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Jan. 11, 2019, 10:11 a.m.

When your fundraising campaign stalls, go on The Daily Show.

Okay, that’s obviously not an option for everyone (or almost anyone) — and this is not a normal “how the sausage is made” story — but still, if you want to know how The Correspondent’s fundraiser for its U.S. launch went from “this actually may not work” to success, check out this post over at Engaged Journalism Accelerator.

Among the details:

— The Correspondent ultimately signed up 45,888 founding members from more than 130 countries. $800,000 of that came in the first week.

— The campaign relied heavily on unpaid “ambassadors”:

More than 100 people became ambassadors, including Hollywood producer Judd Apatow, Wikipedia founder Jimmy Wales and musician Rosanne Cash, and shared quotes, campaign messages and appeared in videos to support the campaign. No one was paid (although Baratunde Thurston later joined the team as a paid campaign strategist).

— A Slack bot broadcast “key metrics — total raised, member numbers, total broken down by currency, countries, average giving rate — into a channel every four hours. WhatsApp was also used outside working hours.”

— Email was a key part of the strategy:

21,000 people had signed up to receive information about the campaign before it launched and an email strategy was created with Blue State Digital to encourage these people to become members. Emails were designed to empower the recipient, as well as convert them, and came from ambassadors such as Baratunde or people in the team, like operations lead Zainab Shah. Longer emails from Rob about The Correspondent’s approach to ads or why they’d chosen a “pay what you can” model were sent at the weekend, when people had more time to read them As soon as people converted to members, they went onto a different list and received a different email flow with different messaging. A different flow was also set up for people who decided to repledge later in the campaign.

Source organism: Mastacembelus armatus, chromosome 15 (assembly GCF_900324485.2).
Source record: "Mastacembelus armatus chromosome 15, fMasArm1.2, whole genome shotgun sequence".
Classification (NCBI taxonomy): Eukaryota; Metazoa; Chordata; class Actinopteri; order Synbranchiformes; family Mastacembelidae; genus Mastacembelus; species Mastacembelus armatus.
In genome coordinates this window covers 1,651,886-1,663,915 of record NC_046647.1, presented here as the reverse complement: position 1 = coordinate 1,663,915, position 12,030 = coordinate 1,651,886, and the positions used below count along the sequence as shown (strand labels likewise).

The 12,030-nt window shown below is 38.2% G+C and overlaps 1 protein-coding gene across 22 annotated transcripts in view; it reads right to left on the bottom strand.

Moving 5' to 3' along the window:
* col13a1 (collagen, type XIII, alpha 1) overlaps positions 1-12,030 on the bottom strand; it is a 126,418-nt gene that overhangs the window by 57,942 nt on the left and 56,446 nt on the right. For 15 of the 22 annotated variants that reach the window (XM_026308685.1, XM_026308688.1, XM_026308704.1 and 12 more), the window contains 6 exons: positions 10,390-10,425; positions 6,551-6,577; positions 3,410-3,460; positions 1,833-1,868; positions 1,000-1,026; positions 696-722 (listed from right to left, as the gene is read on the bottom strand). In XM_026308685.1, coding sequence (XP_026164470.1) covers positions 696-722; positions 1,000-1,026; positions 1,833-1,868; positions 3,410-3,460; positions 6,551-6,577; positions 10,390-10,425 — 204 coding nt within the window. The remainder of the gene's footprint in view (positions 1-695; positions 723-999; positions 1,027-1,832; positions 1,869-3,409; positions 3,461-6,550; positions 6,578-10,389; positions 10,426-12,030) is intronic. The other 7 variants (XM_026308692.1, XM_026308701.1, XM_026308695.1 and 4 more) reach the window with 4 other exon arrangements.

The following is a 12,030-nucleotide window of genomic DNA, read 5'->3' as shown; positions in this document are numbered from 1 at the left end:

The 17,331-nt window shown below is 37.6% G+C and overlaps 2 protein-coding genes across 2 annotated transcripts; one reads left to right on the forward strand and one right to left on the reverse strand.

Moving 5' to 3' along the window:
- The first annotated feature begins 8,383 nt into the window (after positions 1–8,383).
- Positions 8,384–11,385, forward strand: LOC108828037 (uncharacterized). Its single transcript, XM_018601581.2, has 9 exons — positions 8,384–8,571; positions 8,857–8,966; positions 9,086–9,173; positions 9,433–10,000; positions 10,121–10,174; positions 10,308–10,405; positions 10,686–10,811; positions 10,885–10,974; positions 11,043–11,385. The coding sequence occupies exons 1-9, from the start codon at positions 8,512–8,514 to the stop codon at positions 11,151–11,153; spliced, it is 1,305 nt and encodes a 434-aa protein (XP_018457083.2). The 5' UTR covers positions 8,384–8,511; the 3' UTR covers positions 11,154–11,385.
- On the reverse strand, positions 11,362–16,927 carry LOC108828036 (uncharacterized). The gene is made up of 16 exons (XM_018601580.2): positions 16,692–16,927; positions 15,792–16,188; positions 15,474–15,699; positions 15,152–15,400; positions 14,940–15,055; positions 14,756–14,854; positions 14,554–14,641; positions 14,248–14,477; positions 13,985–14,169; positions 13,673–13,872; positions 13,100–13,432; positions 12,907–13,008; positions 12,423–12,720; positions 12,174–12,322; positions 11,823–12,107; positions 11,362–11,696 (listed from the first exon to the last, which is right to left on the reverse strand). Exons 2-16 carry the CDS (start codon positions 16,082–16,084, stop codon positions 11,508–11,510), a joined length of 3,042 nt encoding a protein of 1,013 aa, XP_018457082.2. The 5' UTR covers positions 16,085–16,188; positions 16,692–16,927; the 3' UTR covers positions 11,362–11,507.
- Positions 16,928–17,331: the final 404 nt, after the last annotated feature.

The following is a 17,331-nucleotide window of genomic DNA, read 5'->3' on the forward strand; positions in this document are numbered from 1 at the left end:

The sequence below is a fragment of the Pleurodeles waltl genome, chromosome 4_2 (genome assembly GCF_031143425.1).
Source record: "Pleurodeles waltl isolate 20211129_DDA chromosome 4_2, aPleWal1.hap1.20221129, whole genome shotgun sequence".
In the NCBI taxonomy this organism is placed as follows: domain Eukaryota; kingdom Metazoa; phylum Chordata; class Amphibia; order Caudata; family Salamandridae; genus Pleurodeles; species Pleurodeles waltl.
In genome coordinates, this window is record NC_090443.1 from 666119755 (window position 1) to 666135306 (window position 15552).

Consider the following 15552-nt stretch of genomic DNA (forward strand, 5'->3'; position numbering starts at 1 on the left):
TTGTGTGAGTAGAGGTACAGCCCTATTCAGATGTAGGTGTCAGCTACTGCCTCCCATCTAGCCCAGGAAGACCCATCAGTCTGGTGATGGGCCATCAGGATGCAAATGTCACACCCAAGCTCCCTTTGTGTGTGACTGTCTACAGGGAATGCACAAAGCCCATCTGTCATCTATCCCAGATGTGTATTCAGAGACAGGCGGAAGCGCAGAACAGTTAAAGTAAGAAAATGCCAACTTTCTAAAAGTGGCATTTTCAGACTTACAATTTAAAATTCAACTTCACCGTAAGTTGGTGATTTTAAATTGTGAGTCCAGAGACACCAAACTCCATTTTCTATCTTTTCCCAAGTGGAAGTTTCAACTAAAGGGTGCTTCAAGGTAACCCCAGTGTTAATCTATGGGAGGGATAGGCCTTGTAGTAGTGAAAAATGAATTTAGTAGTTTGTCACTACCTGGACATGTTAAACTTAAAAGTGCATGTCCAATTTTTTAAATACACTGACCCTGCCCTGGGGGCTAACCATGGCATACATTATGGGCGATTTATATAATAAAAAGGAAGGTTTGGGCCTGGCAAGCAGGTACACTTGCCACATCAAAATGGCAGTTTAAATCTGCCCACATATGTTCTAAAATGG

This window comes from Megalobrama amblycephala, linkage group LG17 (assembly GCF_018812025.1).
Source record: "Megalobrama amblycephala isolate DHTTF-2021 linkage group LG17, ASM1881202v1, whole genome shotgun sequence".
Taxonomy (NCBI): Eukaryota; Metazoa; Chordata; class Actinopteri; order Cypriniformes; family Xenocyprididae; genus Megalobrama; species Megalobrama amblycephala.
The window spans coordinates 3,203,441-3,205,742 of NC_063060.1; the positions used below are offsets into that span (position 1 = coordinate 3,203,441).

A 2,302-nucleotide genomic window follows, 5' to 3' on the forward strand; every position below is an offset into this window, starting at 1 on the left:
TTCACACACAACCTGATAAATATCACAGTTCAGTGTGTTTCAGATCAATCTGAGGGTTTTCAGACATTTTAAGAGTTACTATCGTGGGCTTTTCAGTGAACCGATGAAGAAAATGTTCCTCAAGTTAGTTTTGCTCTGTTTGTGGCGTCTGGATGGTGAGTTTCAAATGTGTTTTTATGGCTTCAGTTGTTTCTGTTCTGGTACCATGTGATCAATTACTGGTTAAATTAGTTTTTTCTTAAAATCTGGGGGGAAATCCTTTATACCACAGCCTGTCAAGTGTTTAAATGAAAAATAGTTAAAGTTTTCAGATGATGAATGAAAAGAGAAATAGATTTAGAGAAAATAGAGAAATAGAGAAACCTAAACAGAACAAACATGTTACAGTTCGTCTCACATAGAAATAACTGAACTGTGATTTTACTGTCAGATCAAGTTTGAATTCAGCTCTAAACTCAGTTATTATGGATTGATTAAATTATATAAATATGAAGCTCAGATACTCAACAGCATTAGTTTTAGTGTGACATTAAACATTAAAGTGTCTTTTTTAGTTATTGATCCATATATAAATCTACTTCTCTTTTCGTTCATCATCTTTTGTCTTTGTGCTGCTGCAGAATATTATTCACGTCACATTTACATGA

— The team’s decision to create its own website, rather than fundraising via Kickstarter or Indiegogo, was a good one: 15 percent of people who visited went on to contribute, and conversion improved even during the traffic spike following the TV appearances.

— Shocker, TV works. The team turned to it after hitting a fundraising plateau about three weeks in.

On 6 December, Jay Rosen, an ambassador for The Correspondent’s expansion, appeared on the show after direct messaging Trevor Noah on Twitter. Rob also appeared on CNN and Jay appeared on The Young Turks which caused a surge in sign-ups. Rob also did an AMA (Ask Me Anything) on Reddit.

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